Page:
Aug 21, 2014 at 09:16 AM

Home Generated Pharmaceutical and Sharps Waste. What You Need to Know.

By St. Francis Pet Clinic

The issue of home-generated pharmaceutical and sharps waste has remained a recurring focus of the California Legislature in recent years.  

In 2008, in an attempt to protect the public, a law took effect to make discardiing home-generated sharps into the garbage or recycling illegal. The law further implemented measures to store sharps in approved containers and dispose of them at designated collection centers.  In 2009, a law also passed mandating state agencies to implement collection and disposal programs for home-generated pharmaceutical waste, in an attempt to avoid environmental contamination.

What is "home-generated" waste and how does it differ from "medical waste" generated in a veterinary practice? 

Veterinarians should delineate between home-generated waste and medical waste produced in their own practice, as their obligations in relation to each differ.

Home-Generated Pharmaceutical Waste:  When a medical professional prescribes medication and sends it home with a client, there is a chance that not all of the medication will be used for one reason or another, and thus will remain in the clients possession.  This excess medication (which can often be expired) is termed "home-generated" pharmaceutical waste.  

Home Generated Sharps Waste:  Similarly, if a client is sent home with needles (used to manage diabetes or renal failure for instance), used needles become "home-generated" sharps waste.  Home-generated waste disposal is the responsibility of the client, according to state law.

Medical Waste:  refers to pharmaceutical, bio hazardous (animal tissue), or sharps waste created by the veterinary practice or by a veterinarian in a ranch setting.  Disposal of medical waste is usually handled through veterinary distributors or sharps collection and disposal companies.  Laws and regulations exist specifically for licensees in relation to the disposal of each type of medical waste.  Generally, veterinary practices are considered "small quantity generators" for medical waste, meaning that they produce less than 200 pounds of medical waste per month.  For instance, non-controlled drug pharmaceutical waste (such as extra medication or expired drugs) must be deposited into a container labeled "PHARMACEUTICAL WASTE - INCINERATION ONLY".  It may be stored onsite in a sealed container for up to one year if its total weight is less than 10 pounds.  More than 10 pounds of pharmaceutical waste must be removed from the practice within 90 days.  A practice may also keep a full, sealed sharps container on site for up to 30 days before it is transferred to the proper disposer.  Such containers need to be labeled "SHARPS WASTE - BIOHAZARD".  These laws only pertain to veterinary practices.  Home-generated sharps rules are different.  While the California law changes in 2008 and 2009 implemented home-generated disposal requirements, they did not require veterinarians to take back medications or sharps from clients.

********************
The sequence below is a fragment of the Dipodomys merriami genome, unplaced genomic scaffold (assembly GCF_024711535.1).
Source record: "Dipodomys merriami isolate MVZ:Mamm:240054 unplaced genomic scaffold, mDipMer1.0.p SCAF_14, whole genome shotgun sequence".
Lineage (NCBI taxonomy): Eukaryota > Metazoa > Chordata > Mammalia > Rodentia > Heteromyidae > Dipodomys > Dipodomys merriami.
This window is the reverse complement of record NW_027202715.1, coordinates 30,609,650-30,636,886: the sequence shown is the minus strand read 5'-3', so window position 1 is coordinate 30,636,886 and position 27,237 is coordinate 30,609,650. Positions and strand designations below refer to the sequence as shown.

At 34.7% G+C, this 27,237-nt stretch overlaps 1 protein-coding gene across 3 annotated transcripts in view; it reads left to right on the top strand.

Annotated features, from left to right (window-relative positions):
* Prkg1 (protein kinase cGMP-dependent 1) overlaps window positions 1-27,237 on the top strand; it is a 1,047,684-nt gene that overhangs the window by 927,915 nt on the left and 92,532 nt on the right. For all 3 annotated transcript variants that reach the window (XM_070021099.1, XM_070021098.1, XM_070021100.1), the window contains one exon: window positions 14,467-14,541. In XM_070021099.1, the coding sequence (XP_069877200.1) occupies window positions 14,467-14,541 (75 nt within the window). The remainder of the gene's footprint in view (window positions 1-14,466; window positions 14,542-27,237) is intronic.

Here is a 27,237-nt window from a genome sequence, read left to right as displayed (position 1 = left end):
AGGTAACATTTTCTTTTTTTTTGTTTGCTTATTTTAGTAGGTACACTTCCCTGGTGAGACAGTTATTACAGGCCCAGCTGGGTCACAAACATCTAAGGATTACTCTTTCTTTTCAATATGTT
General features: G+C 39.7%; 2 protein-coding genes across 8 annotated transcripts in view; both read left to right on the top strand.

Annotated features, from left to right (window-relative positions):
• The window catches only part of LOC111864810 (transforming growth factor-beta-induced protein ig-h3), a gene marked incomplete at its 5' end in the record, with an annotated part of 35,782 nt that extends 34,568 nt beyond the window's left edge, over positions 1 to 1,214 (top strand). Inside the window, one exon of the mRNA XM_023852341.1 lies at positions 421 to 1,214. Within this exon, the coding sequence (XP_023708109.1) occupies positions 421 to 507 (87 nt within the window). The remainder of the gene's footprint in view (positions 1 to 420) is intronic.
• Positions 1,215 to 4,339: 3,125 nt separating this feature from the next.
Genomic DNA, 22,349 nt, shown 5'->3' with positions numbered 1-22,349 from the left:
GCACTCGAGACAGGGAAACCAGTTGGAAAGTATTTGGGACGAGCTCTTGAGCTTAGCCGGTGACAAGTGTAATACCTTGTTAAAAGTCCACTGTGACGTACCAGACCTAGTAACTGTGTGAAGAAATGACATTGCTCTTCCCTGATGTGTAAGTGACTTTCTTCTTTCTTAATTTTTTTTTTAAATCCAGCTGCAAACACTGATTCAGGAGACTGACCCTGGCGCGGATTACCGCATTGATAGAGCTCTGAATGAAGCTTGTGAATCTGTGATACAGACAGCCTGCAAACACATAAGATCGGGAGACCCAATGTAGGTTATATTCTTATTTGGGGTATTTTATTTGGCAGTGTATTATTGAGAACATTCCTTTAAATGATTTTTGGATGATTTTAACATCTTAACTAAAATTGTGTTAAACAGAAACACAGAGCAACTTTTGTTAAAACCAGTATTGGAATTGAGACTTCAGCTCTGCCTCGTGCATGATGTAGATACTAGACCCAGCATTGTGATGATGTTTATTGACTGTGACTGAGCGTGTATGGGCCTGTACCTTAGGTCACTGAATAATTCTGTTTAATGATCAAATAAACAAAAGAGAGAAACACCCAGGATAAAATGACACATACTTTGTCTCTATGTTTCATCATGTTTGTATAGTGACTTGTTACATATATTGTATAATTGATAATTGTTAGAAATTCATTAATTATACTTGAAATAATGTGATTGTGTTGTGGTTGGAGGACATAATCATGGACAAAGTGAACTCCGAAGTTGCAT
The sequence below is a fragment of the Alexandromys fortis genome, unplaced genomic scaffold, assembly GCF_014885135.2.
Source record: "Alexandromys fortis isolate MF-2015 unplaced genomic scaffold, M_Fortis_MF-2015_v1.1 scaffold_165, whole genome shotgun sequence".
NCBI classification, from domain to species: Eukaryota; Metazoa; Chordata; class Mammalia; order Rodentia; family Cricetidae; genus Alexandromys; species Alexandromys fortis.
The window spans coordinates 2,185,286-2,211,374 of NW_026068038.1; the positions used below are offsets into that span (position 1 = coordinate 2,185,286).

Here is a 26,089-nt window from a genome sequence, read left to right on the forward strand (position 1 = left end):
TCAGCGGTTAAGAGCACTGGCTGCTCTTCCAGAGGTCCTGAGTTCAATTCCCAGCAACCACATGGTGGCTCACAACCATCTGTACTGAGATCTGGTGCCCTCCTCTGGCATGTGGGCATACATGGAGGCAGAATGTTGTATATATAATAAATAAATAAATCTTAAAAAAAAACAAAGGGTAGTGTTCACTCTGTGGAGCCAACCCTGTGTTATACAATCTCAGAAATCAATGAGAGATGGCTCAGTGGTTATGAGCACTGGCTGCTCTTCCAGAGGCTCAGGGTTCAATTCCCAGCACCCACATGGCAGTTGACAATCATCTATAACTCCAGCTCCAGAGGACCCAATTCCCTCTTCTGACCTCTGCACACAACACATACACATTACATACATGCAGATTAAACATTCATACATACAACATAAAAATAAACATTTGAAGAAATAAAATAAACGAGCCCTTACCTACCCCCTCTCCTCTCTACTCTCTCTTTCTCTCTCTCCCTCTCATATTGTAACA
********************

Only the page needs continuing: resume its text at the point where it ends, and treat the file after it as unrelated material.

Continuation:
What is the veterinarian's obligation in relation to home-generated sharps and pharmaceutical waste?

Veterinary practices are not obligated-nor authorized- to take back home-generated pharmaceutical waste or sharps waste, even if they dispensed them originally.  In fact, regulations pervent veterinarians from taking back home-generated sharps and pharmaceutical waste without special licensing by the state.

Where should I take my home-generated pharmaceutical or sharps waste?

The California Department of Resources Recycling and Recovery (CalRecycle) has created an interactive website in which a visitor may search in their locale to find nearby designated sharps and/or pharmaceutical waste depository sites.  The website: is easy and provides a map along with a list of designated locations on a county-by-county basis.  If you enter your county of residence into the search criteria and come up empty handed, it may be useful to search in neighboring counties.  

For more information on home-generated pharmaceutical waste, visit

By: Grant Miller, DVM

CVMA Director of Regulatory Affairs

Posted in Animal Health.

138 W. Ortega St.
Santa Barbara, CA 93101
Mon-Fri 8:00AM-6:00PM